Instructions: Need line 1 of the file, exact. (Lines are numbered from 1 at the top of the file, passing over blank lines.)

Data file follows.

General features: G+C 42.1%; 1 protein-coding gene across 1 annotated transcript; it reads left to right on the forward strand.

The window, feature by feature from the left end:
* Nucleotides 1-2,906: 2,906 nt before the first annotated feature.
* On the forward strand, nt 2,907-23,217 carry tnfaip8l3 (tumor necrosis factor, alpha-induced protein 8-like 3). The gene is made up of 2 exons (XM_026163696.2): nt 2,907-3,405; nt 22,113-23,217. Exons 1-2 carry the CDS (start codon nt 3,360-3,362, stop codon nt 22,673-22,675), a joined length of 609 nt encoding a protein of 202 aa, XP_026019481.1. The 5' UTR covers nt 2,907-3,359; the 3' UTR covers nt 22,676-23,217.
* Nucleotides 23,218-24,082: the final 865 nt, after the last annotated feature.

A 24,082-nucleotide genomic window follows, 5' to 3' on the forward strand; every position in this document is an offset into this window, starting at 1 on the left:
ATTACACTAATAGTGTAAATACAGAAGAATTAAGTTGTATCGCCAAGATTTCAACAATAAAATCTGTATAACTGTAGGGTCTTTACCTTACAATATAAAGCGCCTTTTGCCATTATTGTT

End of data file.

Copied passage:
General features: G+C 42.1%; 1 protein-coding gene across 1 annotated transcript; it reads left to right on the forward strand.